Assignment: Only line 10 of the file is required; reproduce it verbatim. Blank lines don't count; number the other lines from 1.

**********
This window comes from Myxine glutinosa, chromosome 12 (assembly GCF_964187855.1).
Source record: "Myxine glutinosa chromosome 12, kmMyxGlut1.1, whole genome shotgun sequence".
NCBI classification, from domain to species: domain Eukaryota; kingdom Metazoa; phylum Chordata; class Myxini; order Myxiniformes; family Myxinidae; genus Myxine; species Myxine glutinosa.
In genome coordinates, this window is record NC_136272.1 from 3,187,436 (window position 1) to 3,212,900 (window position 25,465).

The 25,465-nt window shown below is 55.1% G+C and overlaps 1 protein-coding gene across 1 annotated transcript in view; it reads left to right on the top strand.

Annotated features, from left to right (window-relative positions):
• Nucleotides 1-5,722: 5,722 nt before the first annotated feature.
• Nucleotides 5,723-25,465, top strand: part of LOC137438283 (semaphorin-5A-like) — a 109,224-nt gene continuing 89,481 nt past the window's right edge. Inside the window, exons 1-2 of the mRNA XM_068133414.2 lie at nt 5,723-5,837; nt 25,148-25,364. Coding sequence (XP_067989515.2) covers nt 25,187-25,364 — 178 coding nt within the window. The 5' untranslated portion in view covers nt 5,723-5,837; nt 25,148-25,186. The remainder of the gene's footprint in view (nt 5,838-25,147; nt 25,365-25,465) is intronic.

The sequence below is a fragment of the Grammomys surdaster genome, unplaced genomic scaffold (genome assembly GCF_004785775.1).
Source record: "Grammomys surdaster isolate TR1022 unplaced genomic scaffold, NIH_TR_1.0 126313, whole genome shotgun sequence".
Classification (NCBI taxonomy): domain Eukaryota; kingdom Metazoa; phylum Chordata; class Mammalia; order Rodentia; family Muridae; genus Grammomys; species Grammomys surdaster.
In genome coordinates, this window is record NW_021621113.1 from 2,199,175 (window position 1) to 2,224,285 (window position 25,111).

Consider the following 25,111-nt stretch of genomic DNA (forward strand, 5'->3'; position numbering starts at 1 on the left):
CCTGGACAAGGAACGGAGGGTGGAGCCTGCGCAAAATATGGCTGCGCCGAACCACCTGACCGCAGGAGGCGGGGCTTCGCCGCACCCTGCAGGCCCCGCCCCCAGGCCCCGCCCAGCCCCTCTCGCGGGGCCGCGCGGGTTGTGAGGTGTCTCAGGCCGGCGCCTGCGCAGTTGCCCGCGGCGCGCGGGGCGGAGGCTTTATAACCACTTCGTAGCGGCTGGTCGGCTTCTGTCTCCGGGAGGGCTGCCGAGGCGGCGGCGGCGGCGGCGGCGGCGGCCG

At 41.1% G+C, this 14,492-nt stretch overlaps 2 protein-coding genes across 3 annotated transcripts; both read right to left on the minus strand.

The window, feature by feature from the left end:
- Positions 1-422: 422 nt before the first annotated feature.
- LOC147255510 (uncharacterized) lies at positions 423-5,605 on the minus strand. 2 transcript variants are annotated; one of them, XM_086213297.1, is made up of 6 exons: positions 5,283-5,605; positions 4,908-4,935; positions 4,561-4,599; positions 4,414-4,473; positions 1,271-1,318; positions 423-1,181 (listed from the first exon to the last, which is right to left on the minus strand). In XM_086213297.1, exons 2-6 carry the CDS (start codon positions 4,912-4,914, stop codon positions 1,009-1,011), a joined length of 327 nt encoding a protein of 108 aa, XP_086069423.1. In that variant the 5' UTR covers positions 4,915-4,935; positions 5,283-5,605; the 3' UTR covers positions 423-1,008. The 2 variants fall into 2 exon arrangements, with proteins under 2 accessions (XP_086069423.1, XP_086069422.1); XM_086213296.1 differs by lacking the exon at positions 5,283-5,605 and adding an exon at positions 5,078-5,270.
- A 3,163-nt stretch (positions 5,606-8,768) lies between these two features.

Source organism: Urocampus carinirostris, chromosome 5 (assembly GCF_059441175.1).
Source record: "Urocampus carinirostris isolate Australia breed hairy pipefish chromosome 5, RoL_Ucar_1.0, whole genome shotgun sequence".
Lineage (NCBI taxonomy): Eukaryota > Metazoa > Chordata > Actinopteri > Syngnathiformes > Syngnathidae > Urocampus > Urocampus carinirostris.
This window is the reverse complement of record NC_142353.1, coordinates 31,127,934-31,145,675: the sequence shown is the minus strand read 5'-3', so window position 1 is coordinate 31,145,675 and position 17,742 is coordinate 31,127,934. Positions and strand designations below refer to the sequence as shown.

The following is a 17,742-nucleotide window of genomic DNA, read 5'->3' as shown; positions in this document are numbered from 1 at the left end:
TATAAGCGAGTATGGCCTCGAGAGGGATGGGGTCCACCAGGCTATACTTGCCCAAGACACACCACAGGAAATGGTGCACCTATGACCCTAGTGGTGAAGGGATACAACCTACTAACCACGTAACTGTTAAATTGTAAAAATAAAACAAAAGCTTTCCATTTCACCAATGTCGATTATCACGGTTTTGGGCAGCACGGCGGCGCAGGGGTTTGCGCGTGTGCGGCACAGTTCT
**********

Source record: "Grammomys surdaster isolate TR1022 unplaced genomic scaffold, NIH_TR_1.0 126313, whole genome shotgun sequence".